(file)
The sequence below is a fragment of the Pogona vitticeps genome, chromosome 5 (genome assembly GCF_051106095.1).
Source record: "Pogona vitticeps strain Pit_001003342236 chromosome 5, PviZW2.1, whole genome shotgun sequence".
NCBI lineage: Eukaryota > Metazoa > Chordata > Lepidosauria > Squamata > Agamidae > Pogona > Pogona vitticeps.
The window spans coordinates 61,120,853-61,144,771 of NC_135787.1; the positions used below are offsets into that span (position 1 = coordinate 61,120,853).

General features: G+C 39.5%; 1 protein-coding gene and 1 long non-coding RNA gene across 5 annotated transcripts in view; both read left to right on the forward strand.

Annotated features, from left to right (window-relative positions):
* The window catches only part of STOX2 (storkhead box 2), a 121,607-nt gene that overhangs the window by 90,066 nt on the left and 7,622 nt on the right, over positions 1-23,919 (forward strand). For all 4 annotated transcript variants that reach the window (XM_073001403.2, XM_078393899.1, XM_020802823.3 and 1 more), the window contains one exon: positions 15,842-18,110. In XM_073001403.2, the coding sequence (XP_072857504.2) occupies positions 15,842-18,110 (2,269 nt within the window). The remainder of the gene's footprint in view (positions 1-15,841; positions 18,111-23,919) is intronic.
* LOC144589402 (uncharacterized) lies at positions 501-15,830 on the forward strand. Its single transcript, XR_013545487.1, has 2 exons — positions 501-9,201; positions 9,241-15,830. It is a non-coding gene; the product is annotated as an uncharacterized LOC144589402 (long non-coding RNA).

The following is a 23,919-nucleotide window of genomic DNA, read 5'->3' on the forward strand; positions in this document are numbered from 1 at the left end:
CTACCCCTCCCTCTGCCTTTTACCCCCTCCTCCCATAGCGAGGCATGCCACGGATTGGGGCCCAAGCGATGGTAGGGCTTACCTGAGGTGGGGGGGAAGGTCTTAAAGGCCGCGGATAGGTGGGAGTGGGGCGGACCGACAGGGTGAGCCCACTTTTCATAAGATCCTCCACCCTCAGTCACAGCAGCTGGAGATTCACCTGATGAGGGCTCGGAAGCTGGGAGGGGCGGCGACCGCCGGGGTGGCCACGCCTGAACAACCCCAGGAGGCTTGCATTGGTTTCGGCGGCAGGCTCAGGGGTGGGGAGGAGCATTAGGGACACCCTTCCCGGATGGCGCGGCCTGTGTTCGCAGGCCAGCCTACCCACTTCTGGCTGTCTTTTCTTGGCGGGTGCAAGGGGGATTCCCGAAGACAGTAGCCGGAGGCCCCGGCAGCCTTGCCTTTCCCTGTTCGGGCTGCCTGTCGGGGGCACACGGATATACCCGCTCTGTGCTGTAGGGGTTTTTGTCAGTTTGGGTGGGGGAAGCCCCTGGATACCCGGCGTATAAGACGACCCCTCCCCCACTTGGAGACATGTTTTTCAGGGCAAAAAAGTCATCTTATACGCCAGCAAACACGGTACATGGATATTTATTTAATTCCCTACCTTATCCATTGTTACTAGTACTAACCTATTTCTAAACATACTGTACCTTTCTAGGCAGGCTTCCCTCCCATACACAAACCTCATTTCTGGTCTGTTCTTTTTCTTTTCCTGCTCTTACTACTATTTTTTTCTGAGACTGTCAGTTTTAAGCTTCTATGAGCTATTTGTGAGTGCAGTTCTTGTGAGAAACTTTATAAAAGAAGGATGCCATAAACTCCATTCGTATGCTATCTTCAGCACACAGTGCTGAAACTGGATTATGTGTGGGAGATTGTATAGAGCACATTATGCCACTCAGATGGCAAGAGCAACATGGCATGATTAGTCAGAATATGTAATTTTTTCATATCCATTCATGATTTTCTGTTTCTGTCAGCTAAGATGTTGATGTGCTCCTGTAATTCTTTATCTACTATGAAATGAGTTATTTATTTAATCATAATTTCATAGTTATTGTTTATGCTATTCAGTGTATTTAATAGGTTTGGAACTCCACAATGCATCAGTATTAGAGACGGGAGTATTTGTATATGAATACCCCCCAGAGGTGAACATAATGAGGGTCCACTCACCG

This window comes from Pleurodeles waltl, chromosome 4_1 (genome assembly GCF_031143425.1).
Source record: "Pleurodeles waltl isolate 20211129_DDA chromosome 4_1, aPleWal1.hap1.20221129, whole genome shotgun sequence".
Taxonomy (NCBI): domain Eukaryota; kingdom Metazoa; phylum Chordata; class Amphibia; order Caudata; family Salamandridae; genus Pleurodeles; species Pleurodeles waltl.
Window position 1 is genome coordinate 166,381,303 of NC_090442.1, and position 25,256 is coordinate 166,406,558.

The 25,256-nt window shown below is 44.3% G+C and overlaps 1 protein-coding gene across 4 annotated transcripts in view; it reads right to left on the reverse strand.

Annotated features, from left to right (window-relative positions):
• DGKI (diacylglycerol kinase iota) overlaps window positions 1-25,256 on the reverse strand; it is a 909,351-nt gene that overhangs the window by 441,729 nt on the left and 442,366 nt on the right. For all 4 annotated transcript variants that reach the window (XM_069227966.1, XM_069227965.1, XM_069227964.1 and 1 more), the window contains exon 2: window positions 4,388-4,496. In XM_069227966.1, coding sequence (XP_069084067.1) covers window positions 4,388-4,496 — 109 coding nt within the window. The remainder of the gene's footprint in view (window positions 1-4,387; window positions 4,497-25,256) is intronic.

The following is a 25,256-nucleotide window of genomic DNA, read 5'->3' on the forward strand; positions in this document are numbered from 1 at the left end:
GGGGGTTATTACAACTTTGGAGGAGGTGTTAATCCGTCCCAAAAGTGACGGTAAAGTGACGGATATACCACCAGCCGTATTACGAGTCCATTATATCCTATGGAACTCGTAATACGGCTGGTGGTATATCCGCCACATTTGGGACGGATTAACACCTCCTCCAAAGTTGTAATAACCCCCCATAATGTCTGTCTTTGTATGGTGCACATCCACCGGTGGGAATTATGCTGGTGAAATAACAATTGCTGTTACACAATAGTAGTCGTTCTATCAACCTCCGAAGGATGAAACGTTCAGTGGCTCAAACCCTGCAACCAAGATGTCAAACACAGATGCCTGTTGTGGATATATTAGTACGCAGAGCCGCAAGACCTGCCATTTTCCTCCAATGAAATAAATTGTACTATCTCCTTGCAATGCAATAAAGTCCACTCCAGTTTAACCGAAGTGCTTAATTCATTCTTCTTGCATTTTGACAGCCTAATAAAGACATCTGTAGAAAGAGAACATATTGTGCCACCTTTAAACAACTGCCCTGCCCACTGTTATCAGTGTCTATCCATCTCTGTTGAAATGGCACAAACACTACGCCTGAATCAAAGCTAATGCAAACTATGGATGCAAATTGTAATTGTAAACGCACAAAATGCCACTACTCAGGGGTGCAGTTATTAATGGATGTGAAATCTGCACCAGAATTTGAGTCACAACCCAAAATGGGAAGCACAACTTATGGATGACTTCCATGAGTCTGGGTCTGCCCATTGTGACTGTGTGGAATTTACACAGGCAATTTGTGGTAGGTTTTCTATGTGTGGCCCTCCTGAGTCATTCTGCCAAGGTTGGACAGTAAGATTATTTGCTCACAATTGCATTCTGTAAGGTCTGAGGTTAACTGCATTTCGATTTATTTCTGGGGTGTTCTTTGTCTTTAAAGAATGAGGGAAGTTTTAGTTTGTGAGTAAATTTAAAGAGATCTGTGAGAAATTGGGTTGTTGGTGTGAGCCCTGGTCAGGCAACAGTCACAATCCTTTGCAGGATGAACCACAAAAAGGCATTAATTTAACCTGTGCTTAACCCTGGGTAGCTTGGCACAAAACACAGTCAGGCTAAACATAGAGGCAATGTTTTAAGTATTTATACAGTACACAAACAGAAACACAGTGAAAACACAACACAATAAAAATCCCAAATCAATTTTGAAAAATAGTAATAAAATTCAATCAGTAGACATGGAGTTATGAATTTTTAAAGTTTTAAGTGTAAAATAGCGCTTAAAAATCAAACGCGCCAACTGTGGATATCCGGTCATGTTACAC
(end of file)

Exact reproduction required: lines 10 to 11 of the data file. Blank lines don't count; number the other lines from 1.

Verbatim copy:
CTACCCCTCCCTCTGCCTTTTACCCCCTCCTCCCATAGCGAGGCATGCCACGGATTGGGGCCCAAGCGATGGTAGGGCTTACCTGAGGTGGGGGGGAAGGTCTTAAAGGCCGCGGATAGGTGGGAGTGGGGCGGACCGACAGGGTGAGCCCACTTTTCATAAGATCCTCCACCCTCAGTCACAGCAGCTGGAGATTCACCTGATGAGGGCTCGGAAGCTGGGAGGGGCGGCGACCGCCGGGGTGGCCACGCCTGAACAACCCCAGGAGGCTTGCATTGGTTTCGGCGGCAGGCTCAGGGGTGGGGAGGAGCATTAGGGACACCCTTCCCGGATGGCGCGGCCTGTGTTCGCAGGCCAGCCTACCCACTTCTGGCTGTCTTTTCTTGGCGGGTGCAAGGGGGATTCCCGAAGACAGTAGCCGGAGGCCCCGGCAGCCTTGCCTTTCCCTGTTCGGGCTGCCTGTCGGGGGCACACGGATATACCCGCTCTGTGCTGTAGGGGTTTTTGTCAGTTTGGGTGGGGGAAGCCCCTGGATACCCGGCGTATAAGACGACCCCTCCCCCACTTGGAGACATGTTTTTCAGGGCAAAAAAGTCATCTTATACGCCAGCAAACACGGTACATGGATATTTATTTAATTCCCTACCTTATCCATTGTTACTAGTACTAACCTATTTCTAAACATACTGTACCTTTCTAGGCAGGCTTCCCTCCCATACACAAACCTCATTTCTGGTCTGTTCTTTTTCTTTTCCTGCTCTTACTACTATTTTTTTCTGAGACTGTCAGTTTTAAGCTTCTATGAGCTATTTGTGAGTGCAGTTCTTGTGAGAAACTTTATAAAAGAAGGATGCCATAAACTCCATTCGTATGCTATCTTCAGCACACAGTGCTGAAACTGGATTATGTGTGGGAGATTGTATAGAGCACATTATGCCACTCAGATGGCAAGAGCAACATGGCATGATTAGTCAGAATATGTAATTTTTTCATATCCATTCATGATTTTCTGTTTCTGTCAGCTAAGATGTTGATGTGCTCCTGTAATTCTTTATCTACTATGAAATGAGTTATTTATTTAATCATAATTTCATAGTTATTGTTTATGCTATTCAGTGTATTTAATAGGTTTGGAACTCCACAATGCATCAGTATTAGAGACGGGAGTATTTGTATATGAATACCCCCCAGAGGTGAACATAATGAGGGTCCACTCACCG

This window comes from Pleurodeles waltl, chromosome 4_1 (genome assembly GCF_031143425.1).